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Boris Johnson rejects Brexit ‘pact’ with Nigel Farage
1 November 2019, 18:26
Boris Johnson has slapped down a suggestion in LBC’s world exclusive interview with Donald Trump that he should form a ‘pact’ with Brexit Party leader Nigel Farage.
The US president was accused of ‘meddling’ in the UK election by calling for the Prime Minister to team up with the Brexit Party leader to form an "unstoppable force" for the December 12 vote.
Mr Johnson has declined to take up the advice of his close ally, who had also waded into UK politics to deliver a criticism of Mr Johnson's new Brexit deal and Jeremy Corbyn.
Asked if he would form an alliance with Mr Farage, Mr Johnson told ITV News: "I may respectfully say to all our friends around the world... that the only way to get this thing done is to vote for us.
"Vote for this Government because unfortunately, as I tried to point out, if you vote for any other party the risk is you'll just get Jeremy Corbyn, the Labour Party, dither and delay, not just one referendum next year but two referendums."
A Number 10 source confirmed that this explicitly meant no deals with the Brexit Party.
"The PM is clear that only a vote for the Conservatives will deliver not just on the Brexit deal but on the priorities people care about," the source said.
Ahead of the Brexit Party's General Election campaign launch on Friday, leader Nigel Farage told LBC: "Some newspapers are suggesting that we will fight vast numbers of seats, others think we will fight as few as 20 seats.
"I run a very tight ship, we don't leak.
"I will reveal all later on today.
"But, I can assure you that most of what I say will be about Boris's deal and the need, in my view, for some kind of Brexit alliance."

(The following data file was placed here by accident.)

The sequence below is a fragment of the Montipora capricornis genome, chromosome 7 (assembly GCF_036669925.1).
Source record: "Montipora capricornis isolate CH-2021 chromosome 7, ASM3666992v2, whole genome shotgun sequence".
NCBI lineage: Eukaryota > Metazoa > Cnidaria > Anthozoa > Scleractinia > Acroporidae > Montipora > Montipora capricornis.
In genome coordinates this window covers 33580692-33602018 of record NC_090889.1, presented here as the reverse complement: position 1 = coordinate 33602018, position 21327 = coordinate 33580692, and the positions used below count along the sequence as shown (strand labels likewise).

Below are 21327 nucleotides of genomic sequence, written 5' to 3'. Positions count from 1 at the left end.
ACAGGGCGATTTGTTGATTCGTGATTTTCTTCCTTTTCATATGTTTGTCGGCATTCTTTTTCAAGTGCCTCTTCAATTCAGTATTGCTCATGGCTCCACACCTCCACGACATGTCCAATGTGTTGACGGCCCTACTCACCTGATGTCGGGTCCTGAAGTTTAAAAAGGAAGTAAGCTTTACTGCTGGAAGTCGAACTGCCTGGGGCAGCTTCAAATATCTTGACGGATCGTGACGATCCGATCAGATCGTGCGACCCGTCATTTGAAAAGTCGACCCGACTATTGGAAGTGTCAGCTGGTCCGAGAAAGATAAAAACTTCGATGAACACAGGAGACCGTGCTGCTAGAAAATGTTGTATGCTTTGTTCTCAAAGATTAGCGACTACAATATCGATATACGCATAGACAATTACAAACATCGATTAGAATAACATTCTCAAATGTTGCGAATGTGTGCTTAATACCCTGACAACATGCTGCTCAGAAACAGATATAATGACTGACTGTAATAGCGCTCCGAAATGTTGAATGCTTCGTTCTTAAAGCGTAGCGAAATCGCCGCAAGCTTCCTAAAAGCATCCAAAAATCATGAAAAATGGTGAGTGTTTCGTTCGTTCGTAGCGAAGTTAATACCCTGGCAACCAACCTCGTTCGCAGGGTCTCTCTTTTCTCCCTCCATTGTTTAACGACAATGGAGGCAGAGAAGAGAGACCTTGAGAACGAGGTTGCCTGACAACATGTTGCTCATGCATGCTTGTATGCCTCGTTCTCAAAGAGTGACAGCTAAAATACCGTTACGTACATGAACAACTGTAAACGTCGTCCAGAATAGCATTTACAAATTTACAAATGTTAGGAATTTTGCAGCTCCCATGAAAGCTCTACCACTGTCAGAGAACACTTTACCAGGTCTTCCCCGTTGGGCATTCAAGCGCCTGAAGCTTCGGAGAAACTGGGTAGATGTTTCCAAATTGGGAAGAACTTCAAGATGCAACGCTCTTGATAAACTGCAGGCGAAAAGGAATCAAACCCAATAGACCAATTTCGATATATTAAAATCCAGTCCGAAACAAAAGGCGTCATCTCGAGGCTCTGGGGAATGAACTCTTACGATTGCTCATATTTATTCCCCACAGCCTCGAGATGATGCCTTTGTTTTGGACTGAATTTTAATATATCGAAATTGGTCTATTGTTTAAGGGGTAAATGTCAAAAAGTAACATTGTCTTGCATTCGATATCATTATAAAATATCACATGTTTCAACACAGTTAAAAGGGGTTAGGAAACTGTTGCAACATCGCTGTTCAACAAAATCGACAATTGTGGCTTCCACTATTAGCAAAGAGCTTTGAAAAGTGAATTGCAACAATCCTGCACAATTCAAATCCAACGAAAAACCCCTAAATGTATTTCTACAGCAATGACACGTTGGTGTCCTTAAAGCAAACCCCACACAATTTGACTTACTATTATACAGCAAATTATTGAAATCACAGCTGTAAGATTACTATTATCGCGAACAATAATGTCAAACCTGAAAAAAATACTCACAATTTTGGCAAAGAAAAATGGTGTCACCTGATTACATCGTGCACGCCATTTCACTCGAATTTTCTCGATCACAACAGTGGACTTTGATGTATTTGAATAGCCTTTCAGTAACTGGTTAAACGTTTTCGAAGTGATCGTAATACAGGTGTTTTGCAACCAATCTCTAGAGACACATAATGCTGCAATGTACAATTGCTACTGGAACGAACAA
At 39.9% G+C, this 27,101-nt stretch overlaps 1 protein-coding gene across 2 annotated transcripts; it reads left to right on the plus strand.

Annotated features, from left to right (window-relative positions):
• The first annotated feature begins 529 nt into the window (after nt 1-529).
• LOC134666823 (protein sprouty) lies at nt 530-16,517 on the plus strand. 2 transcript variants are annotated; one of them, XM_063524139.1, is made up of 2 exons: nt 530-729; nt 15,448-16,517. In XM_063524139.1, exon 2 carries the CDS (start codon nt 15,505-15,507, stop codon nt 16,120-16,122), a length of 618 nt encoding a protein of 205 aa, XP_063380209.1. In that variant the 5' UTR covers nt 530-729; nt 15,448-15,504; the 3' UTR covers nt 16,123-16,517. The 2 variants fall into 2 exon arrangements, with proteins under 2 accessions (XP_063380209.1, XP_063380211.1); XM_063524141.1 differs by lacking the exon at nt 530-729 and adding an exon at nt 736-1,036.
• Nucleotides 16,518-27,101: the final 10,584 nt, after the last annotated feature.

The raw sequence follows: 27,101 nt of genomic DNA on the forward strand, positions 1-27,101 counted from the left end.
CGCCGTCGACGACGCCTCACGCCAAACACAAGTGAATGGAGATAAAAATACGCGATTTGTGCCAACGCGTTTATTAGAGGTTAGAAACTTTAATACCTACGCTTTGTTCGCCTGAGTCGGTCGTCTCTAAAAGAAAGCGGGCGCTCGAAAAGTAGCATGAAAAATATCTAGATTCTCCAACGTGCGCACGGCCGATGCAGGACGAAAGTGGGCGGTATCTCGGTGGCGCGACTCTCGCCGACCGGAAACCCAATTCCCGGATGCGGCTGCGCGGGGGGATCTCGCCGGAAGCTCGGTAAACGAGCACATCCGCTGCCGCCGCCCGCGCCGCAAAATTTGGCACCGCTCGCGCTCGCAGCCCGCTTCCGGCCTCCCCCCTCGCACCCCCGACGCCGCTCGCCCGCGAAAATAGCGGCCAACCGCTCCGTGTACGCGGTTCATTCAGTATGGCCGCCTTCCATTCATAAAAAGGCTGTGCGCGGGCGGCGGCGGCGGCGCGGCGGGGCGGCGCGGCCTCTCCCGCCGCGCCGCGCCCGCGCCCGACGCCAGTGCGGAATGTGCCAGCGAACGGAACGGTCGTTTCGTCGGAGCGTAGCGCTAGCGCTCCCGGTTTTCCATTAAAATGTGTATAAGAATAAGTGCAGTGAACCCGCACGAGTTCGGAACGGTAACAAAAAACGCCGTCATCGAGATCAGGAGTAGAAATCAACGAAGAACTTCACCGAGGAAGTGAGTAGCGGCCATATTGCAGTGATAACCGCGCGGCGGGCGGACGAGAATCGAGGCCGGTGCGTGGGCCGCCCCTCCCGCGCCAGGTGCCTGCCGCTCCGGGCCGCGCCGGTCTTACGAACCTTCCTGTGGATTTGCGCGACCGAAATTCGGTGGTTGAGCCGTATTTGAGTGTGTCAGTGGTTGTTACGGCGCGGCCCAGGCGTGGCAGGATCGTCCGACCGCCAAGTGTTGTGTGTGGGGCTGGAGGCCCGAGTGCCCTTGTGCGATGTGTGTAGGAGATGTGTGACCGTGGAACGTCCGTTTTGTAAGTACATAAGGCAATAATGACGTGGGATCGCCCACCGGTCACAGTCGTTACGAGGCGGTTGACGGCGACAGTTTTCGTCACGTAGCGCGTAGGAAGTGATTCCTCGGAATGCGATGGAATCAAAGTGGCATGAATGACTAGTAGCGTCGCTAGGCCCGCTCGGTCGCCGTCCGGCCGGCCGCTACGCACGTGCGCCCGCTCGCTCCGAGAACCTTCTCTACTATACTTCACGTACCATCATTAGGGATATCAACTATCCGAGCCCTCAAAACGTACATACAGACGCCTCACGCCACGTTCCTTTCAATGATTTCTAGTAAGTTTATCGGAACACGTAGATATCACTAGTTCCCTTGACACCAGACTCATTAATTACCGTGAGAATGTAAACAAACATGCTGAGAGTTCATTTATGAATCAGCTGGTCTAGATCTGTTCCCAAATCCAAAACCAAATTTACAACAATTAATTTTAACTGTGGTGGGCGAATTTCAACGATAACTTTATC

Steve Baker, a key figure as chairman of the European Research Group of hardline Tory Brexiteers, also rejected Mr Farage's idea.
"It is completely inconceivable that the Conservative Party would now go for no-deal and a pact," he said.
Contradicting the president, a No 10 spokesman denied the PM had discussed the deal with Mr Trump and said the agreement would not hinder trade.
"The PM's deal takes back control of our money, laws and border, and allows us to do trade deals with any country we chose - including the US," the spokesman said.
Mr Trump had said "under certain aspects of the deal ... you can't do it, you can't do it, you can't trade".
Mr Corbyn criticised the intervention, saying the president was "trying to interfere" to "get his friend Boris Johnson elected".
ITV will show the first head-to-head debate between Boris Johnson and Jeremy Corbyn on 19th November. Details of further multi-party debate and comprehensive general election coverage in due course pic.twitter.com/XTKEZI1EuH— ITV Press Centre (@itvpresscentre) November 1, 2019
It also emerged today that Boris Johnson and Jeremy Corbyn will take part in a televised TV debate on ITV on November 19.
It will be the first time the party leaders go head-to-head in the election campaign.
Labour Party leader Jeremy Corbyn challenged Mr Johnson to a debate earlier in the week, and on Friday said it was "welcome" that he accepted.
"This is a once in a generation election. So it's welcome that Boris Johnson has accepted our challenge of a head to head TV debate. The choice could not be clearer: Boris Johnson's Conservatives protecting the privileged few or a Labour government on the side of the many," Mr Corbyn tweeted on Friday.
Mr Johnson also took to Twitter to comment on the debate.
"Looking forward to making the positive case to the country that we should #GetBrexitDone & deliver on the people's priorities - #OurNHS, schools, tackling crime & the cost of living," he said.
The Prime Minister was accused of running scarred from TV debates by rival Jeremy Hunt during the race to take over the Tory Party after the departure of Theresa May.
Mr Johnson did take part in two one-on-one debates during the battle for the Tory crown, but not before Mr Hunt and others placed him under great pressure to do so.
ITV made the announcement on Twitter on Friday afternoon and said details of further multi-party debates will be released in due course.